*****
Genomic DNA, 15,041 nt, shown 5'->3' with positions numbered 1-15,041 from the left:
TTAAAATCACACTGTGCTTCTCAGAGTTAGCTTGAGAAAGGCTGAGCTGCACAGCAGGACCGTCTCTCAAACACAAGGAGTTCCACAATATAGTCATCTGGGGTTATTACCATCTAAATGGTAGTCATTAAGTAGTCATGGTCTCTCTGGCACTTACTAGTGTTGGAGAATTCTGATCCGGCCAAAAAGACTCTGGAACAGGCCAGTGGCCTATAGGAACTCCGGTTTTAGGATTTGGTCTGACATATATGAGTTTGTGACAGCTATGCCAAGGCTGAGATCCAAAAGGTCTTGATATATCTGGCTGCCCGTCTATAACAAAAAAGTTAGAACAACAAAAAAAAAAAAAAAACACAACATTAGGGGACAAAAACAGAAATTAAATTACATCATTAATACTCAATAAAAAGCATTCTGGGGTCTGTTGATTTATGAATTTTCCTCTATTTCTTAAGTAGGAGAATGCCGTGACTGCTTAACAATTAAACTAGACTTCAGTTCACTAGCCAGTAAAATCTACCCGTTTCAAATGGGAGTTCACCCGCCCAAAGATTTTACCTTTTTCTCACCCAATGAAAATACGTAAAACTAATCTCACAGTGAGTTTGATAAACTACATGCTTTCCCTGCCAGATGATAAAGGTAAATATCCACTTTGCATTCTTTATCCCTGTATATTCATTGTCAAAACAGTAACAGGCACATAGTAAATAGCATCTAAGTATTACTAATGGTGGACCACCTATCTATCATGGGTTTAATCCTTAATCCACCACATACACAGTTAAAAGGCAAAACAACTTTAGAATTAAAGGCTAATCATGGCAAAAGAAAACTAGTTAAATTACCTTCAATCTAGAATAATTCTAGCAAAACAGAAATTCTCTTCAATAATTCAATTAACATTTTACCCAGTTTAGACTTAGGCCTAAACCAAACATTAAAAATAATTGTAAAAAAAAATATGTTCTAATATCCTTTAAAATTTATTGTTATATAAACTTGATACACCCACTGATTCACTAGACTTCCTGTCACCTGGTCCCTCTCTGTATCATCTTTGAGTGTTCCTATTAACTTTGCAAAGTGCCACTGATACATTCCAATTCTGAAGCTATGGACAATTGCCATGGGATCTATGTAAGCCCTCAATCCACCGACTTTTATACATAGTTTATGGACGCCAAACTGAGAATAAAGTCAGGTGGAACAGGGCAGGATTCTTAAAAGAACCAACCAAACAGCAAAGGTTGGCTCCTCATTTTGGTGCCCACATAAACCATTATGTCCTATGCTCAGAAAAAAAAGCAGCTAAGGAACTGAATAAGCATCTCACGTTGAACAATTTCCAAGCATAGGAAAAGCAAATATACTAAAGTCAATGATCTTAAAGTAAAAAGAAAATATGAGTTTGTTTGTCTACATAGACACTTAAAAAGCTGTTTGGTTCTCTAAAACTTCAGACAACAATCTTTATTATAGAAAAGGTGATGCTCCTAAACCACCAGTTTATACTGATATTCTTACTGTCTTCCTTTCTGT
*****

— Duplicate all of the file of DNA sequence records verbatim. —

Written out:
Genomic DNA, 15,041 nt, shown 5'->3' with positions numbered 1-15,041 from the left:
TTAAAATCACACTGTGCTTCTCAGAGTTAGCTTGAGAAAGGCTGAGCTGCACAGCAGGACCGTCTCTCAAACACAAGGAGTTCCACAATATAGTCATCTGGGGTTATTACCATCTAAATGGTAGTCATTAAGTAGTCATGGTCTCTCTGGCACTTACTAGTGTTGGAGAATTCTGATCCGGCCAAAAAGACTCTGGAACAGGCCAGTGGCCTATAGGAACTCCGGTTTTAGGATTTGGTCTGACATATATGAGTTTGTGACAGCTATGCCAAGGCTGAGATCCAAAAGGTCTTGATATATCTGGCTGCCCGTCTATAACAAAAAAGTTAGAACAACAAAAAAAAAAAAAAAACACAACATTAGGGGACAAAAACAGAAATTAAATTACATCATTAATACTCAATAAAAAGCATTCTGGGGTCTGTTGATTTATGAATTTTCCTCTATTTCTTAAGTAGGAGAATGCCGTGACTGCTTAACAATTAAACTAGACTTCAGTTCACTAGCCAGTAAAATCTACCCGTTTCAAATGGGAGTTCACCCGCCCAAAGATTTTACCTTTTTCTCACCCAATGAAAATACGTAAAACTAATCTCACAGTGAGTTTGATAAACTACATGCTTTCCCTGCCAGATGATAAAGGTAAATATCCACTTTGCATTCTTTATCCCTGTATATTCATTGTCAAAACAGTAACAGGCACATAGTAAATAGCATCTAAGTATTACTAATGGTGGACCACCTATCTATCATGGGTTTAATCCTTAATCCACCACATACACAGTTAAAAGGCAAAACAACTTTAGAATTAAAGGCTAATCATGGCAAAAGAAAACTAGTTAAATTACCTTCAATCTAGAATAATTCTAGCAAAACAGAAATTCTCTTCAATAATTCAATTAACATTTTACCCAGTTTAGACTTAGGCCTAAACCAAACATTAAAAATAATTGTAAAAAAAAATATGTTCTAATATCCTTTAAAATTTATTGTTATATAAACTTGATACACCCACTGATTCACTAGACTTCCTGTCACCTGGTCCCTCTCTGTATCATCTTTGAGTGTTCCTATTAACTTTGCAAAGTGCCACTGATACATTCCAATTCTGAAGCTATGGACAATTGCCATGGGATCTATGTAAGCCCTCAATCCACCGACTTTTATACATAGTTTATGGACGCCAAACTGAGAATAAAGTCAGGTGGAACAGGGCAGGATTCTTAAAAGAACCAACCAAACAGCAAAGGTTGGCTCCTCATTTTGGTGCCCACATAAACCATTATGTCCTATGCTCAGAAAAAAAAGCAGCTAAGGAACTGAATAAGCATCTCACGTTGAACAATTTCCAAGCATAGGAAAAGCAAATATACTAAAGTCAATGATCTTAAAGTAAAAAGAAAATATGAGTTTGTTTGTCTACATAGACACTTAAAAAGCTGTTTGGTTCTCTAAAACTTCAGACAACAATCTTTATTATAGAAAAGGTGATGCTCCTAAACCACCAGTTTATACTGATATTCTTACTGTCTTCCTTTCTGT